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“What is The One Project about anyway?” This is a question I hear articulated in one form or another almost every time the gathering comes up in conversation with someone who hasn’t attended before.
For those unfamiliar with The One Project, the stated desire is celebrate the supremacy of Jesus in the Seventh-day Adventist Church. The gatherings are typically two days long and consist of teachings focused on Jesus, immediately followed by times of small group reflection. Worship, a mixture of hymns and contemporary Hillsong-style worship music, usually opens and closes each session.
It all started in 2010 with Japhet De Oliveira, Alex Bryan, Sam Leonor, Tim Gillespie, and Terry Swenson deciding to meet in a Denver hotel room. To learn more of what happened in that hotel room and focus of The One Project I spoke with Japhet De Oliveira, Chaplain of Andrews University and co-chair of The One Project, as well as Sam Leonor, Chaplain at La Sierra University and part of The One Project board.
We have heard how The One Project started in a Denver hotel room. What happened there that was so significant you had to share it?
Sam: There wasn’t a big agenda. We just decided to fast the day before we met, then talk and pray a lot; that was the big plan. The first half of the day we just verbally vomited on each other. Then a miracle happened. There was an awakening to the centrality of Jesus. I got on the plane to Denver frustrated, and came home a brand new person because I understood the centrality of Jesus. We spend so much of our ministry and our lives on the periphery that we need to take time to remember that Jesus is the main thing.
What was it like hosting the first public gathering in Atlanta?
Atlanta was initially supposed to be twenty-five people. And then we found out that it had grown to 170 people, so we decided there had better be more than holding hands and singing “Kumbaya.” Atlanta was also stressful because we bankrolled it ourself and initially we didn't know if anybody would come.
The night before Atlanta began, the five of us were up all night because we were all stressed out. What have we done here? Monday night after the first day we were speechless from what had happened.
One of the best things about Denver was the power of being in a room with people who you don't have to worry about judging your journey. Not only that, but knowing I’m not alone, I have these five people who are in a similar place as I am. From the moment we all walked into the room in Atlanta there was a sense of comfort and the knowledge that at least there are 170 people that feel the same way.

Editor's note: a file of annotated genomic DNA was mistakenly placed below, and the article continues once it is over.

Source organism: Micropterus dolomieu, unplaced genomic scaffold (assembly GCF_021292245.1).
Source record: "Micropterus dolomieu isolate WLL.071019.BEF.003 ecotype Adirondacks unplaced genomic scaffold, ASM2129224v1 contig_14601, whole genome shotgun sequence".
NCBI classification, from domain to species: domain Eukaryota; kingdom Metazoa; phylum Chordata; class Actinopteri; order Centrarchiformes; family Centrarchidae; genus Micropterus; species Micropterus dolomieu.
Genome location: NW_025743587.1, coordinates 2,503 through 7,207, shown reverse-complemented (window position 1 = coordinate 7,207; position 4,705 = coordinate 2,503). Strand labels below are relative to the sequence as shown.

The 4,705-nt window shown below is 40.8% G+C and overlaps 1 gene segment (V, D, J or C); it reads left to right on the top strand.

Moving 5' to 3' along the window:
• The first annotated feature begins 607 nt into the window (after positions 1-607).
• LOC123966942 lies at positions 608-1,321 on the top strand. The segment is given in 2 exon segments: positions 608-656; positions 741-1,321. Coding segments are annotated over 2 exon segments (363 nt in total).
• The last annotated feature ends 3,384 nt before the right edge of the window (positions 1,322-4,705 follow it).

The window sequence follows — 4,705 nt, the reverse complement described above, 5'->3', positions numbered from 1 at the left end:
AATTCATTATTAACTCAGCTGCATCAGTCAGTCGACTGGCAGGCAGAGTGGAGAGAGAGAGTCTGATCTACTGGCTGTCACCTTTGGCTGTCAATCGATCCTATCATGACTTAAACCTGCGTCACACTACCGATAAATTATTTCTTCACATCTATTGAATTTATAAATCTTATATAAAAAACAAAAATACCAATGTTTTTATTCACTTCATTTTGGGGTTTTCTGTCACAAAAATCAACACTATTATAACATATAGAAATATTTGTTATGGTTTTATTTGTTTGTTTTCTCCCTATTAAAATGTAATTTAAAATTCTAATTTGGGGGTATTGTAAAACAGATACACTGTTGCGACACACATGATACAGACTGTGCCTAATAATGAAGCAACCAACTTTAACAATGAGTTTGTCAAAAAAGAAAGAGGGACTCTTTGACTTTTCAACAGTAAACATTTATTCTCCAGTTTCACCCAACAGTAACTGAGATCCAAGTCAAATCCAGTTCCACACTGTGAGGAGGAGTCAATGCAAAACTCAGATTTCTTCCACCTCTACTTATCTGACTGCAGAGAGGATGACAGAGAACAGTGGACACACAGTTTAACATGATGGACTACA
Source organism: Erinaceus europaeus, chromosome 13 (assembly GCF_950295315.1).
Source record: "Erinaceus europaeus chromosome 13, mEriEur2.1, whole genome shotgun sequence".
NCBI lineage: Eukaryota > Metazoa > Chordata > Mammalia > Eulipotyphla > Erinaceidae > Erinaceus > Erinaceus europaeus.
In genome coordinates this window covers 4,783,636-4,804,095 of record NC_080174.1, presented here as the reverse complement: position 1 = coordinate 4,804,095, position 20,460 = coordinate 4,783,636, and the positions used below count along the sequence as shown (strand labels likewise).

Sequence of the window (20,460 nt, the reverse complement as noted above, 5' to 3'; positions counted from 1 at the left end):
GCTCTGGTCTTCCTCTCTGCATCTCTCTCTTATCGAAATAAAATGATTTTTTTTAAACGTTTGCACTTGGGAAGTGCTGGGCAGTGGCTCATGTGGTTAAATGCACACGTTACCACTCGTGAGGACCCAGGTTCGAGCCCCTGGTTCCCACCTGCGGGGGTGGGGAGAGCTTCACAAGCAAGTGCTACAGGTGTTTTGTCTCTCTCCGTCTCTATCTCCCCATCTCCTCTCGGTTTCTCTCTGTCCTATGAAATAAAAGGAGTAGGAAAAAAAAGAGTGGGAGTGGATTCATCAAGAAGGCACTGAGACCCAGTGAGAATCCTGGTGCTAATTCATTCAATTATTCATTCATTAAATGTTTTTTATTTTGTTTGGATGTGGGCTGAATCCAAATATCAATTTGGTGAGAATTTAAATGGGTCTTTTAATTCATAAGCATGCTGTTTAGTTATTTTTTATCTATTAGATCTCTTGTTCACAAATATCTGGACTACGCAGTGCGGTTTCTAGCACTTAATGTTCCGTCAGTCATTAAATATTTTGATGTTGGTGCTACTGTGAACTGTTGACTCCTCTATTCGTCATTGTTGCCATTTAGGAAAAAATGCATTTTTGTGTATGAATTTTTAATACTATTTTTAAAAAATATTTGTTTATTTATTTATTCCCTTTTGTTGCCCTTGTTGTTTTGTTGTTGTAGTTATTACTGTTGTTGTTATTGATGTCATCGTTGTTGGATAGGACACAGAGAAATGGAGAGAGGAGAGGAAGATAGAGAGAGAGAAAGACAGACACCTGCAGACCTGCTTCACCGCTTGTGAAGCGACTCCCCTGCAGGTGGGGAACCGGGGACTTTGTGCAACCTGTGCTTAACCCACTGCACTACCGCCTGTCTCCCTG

What has been the best and worst surprise you have encountered while working with the 1 Project?
Japhet: Best surprise: that we are not alone. It is as Tim Gillespie has said "a sacred echo." Worst surprise, that a few have felt our vision "Celebrating the supremacy of Jesus within the Seventh-day Adventist Church" is a critique on the Church. It would be comparable to birthday parties being viewed a critique on the rest of the year.
I’m sure you hear this question a lot, but what are your goals for the One Project gatherings?
Sam: First, people who love Jesus getting together to encourage and affirm each other in our pursuit of him. Second, being able to say, “No, being more Christian doesn't mean that we are less Adventist”. Third, saying Jesus is Lord. Because I affirm this point, I have a new way to preach the issues I have on my heart. I am now preaching because Jesus is Lord; all these issues are now aligned by the cross. To summarize: all we want is a more focused Christology. In Adventism we have a tendency to treat Jesus as the starter kit, and then more on into "more important things." My overall goal is that someday we won’t need The One Project, because Jesus will be so central to everything we do.
You recently had a board retreat. What are some of the upcoming events we can look forward to?
Japhet: We posted the minutes of our board retreat online. We have a lot of dreams for a healthy trajectory. Placing a high value on Christology can only be positive for the Kingdom of God and Heaven. I like going to Church every week. My local community, One Place, brings huge joy in my life. Should I stop because I know it is true? Should I stop because I experienced it once before? It is the same for the One project gatherings. They are the much needed space for refreshingly open engagement in the significance of Jesus. Of course as Alex Bryan would say, to talk on and of Jesus, has implications. What are these implications? Herein lies one of the strengths of the gatherings, which make them different to conferences, summits or conventions, we offer time for recalibration, during that time the application takes place and it is different for everyone.